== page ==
Δ It doesn’t just stop there. ‘Dr. Echt’ sounds like stepping into an instalment of the Ecco franchise. Enchanting, globules of synth flubble around and meander through a belligerent briny; Halo’s effort is similar atonal, mystical and unnerving. Efforts like ‘Melt’ sound like the mid-nightmare inspiration of Wes Craven put to music — art-classical styles blends with droning synths, darkwave clarinets and sampled rainstorms. Δ It’s desolate, devoid of identity and unhinged. ‘Ainnome’ ventures towards the rhythmic zone of drum’n'bass, though there’s plenty of ambient pad haze to marvel at too. It’s a minimalist track, but the soft, clean bass and stuttering beats ensure that it’s not an aural wasteland.
Δ Halo’s euphoric vacation into a wealth of electronic styles yields results that range from pretty great to flamin’ epic. It’s not an album for the vanilla of heart — hooks are scattered conservatively, even the dance elements are fractured and it’s often a disorienting listen — but within these cavalier experiments lays Halo’s charm. Somehow, through some strange supernatural prowess, she unfurls something wholly addictive and endearing. Not endearing like a fluffy puppy or a basket of kittens, but more like a baby lizard. Not everyone’s going to find it cute and approachable, but those that do will love it unrequitedly.
Δ Chance Of Rain careens through a dance chicane, weaving between the lands of pop excess and minimalist ambience; it’s never still for long enough to be fully pigeonholed, merely slotting partially into pigeoncaverns (which are much larger). It’s a record crammed with sonic delights for those with a penchant for the deranged or for those needing a soundtrack for nefarious activities. It’s dark and malevolent, and weird and obtuse – amidst all the oddities it proffers, you’ll still be hypnotised onto the dancefloor as if Laurel Halo was the Pied Piper of Hamelin and Chance Of Rain were her magic pipe. (http://thefourohfive.com/)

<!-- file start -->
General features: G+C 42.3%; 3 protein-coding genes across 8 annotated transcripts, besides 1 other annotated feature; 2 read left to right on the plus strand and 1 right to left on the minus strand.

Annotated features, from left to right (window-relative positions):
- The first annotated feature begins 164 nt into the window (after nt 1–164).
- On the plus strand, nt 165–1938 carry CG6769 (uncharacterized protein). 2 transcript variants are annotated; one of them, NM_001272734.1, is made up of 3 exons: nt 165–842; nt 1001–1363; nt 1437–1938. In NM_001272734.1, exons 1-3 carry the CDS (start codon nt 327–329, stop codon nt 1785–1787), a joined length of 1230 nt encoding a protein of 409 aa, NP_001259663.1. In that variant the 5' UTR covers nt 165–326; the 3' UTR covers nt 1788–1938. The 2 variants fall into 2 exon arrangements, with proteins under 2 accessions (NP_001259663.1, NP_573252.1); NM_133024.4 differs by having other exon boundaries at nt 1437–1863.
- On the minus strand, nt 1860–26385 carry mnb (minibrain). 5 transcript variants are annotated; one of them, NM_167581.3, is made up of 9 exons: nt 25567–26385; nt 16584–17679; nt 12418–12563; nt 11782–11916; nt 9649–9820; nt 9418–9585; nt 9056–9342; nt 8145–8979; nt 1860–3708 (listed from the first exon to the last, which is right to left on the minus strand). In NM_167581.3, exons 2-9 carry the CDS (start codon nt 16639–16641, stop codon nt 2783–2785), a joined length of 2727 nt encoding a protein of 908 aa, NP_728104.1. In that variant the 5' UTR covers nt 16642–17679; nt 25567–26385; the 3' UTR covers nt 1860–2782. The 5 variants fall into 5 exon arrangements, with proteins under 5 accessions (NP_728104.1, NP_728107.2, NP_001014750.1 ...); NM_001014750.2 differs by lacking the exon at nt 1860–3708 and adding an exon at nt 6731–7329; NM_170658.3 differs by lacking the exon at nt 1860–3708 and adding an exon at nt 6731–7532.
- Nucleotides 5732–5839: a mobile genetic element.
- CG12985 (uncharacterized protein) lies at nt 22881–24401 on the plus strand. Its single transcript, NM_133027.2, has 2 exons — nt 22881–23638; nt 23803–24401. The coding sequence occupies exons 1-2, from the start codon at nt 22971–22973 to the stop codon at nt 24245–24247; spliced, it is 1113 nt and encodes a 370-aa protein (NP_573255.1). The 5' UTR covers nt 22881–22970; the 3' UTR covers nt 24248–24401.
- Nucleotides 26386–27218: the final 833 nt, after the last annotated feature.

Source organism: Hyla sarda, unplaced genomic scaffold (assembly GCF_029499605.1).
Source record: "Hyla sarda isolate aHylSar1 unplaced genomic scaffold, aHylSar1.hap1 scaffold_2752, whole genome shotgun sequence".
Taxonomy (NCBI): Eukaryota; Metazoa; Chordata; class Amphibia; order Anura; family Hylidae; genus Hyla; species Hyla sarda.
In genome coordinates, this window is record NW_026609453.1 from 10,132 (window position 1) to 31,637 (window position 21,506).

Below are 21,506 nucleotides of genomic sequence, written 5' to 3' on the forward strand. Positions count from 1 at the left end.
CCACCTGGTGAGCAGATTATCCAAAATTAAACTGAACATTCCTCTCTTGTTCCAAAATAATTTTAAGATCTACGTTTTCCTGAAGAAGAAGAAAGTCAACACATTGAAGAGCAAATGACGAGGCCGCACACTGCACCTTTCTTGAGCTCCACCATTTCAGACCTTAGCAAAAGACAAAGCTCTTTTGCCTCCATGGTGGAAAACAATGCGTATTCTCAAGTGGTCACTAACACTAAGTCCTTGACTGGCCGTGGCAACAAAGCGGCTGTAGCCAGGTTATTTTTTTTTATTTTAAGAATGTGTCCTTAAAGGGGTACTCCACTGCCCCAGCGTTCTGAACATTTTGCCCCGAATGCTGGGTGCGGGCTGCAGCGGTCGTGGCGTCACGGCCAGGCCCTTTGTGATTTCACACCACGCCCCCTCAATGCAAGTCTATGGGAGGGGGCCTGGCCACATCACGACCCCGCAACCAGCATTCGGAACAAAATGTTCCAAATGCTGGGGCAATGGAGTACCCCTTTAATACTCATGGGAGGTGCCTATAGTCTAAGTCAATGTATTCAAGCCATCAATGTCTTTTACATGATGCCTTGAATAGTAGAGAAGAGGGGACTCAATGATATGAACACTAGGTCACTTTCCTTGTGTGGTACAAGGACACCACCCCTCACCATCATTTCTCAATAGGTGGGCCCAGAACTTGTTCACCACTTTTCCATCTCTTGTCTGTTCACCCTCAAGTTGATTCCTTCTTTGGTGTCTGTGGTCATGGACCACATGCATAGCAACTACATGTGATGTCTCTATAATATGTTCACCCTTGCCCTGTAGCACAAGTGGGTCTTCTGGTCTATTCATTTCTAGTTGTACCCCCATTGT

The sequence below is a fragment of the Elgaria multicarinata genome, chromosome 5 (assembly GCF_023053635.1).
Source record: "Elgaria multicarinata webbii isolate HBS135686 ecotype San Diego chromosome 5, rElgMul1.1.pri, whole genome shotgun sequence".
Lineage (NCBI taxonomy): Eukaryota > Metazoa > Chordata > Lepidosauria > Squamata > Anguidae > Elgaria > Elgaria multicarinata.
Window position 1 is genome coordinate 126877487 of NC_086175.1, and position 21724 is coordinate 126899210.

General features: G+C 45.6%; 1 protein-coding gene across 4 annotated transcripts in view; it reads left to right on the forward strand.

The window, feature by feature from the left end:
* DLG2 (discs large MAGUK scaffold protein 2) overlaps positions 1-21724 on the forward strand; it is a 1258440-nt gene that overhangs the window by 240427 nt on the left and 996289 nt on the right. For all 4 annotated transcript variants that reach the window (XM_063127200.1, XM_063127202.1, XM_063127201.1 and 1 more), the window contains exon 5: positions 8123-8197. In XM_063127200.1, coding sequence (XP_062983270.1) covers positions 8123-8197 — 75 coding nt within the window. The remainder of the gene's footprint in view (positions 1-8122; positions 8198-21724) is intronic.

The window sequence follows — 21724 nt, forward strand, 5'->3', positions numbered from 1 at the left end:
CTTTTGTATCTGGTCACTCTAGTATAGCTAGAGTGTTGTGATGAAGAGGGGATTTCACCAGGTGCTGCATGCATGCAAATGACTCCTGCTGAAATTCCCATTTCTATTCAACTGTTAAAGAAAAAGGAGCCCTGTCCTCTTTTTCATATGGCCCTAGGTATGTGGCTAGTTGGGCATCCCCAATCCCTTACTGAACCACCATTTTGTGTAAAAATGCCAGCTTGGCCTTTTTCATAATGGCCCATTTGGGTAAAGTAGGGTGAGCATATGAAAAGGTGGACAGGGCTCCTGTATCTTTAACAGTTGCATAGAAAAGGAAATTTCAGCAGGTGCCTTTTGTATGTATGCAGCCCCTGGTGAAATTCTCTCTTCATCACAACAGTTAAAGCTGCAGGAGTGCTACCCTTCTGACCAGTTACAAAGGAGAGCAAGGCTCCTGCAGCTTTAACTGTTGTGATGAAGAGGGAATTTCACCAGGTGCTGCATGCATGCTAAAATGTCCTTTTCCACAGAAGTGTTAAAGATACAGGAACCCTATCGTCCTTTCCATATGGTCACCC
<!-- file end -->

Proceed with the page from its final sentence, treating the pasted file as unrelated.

Artist Biography by Heather Phares
Δ Inspired by Steve Reich, Detroit techno, a six-month stint in Thailand, and science fiction, Laurel Halo crafts lush, electronic avant pop that is as theoretical as it is playful. Δ An Ann Arbor, Michigan native and Brooklyn resident, Halo began playing piano at age six and added guitar and violin to her repertoire while still a child. However, she didn't begin composing until she was 19, using not only the classical theory of her childhood but her fascination with translating geometric shapes like arcs and domes into music and the sounds she absorbed as a free-form DJ at the University of Michigan’s radio station WCBN as touchstones for her work. She released several EPs from 2006 to 2009, including The Future Fruit and 2009’s Ambrosia EP (from which two songs were remixed by Mogi Grumbles a year later). Halo's breakthrough release, however, was 2010's King Felix EP. Inspired by Philip K. Dick's novel VALIS, the EP was released by Hippos in Tanks — also home to GAMES, Sun Araw, and Oneohtrix Point Never — which she wrote, arranged, performed, and produced on her own. Halo maintained a busy schedule; she collaborated with her labelmates GAMES and issued another Hippos in Tanks EP, Hour Logic, in 2011. The following April, she issued the three-track 12" Spring, the inaugural release for Mute's Liberation Technologies subsidiary, as King Felix. The disquieting album Quarantine arrived two months later on Hyperdub and was named album of the year by The Wire. Her next album, Chance of Rain, followed on Hyperdub in October 2013.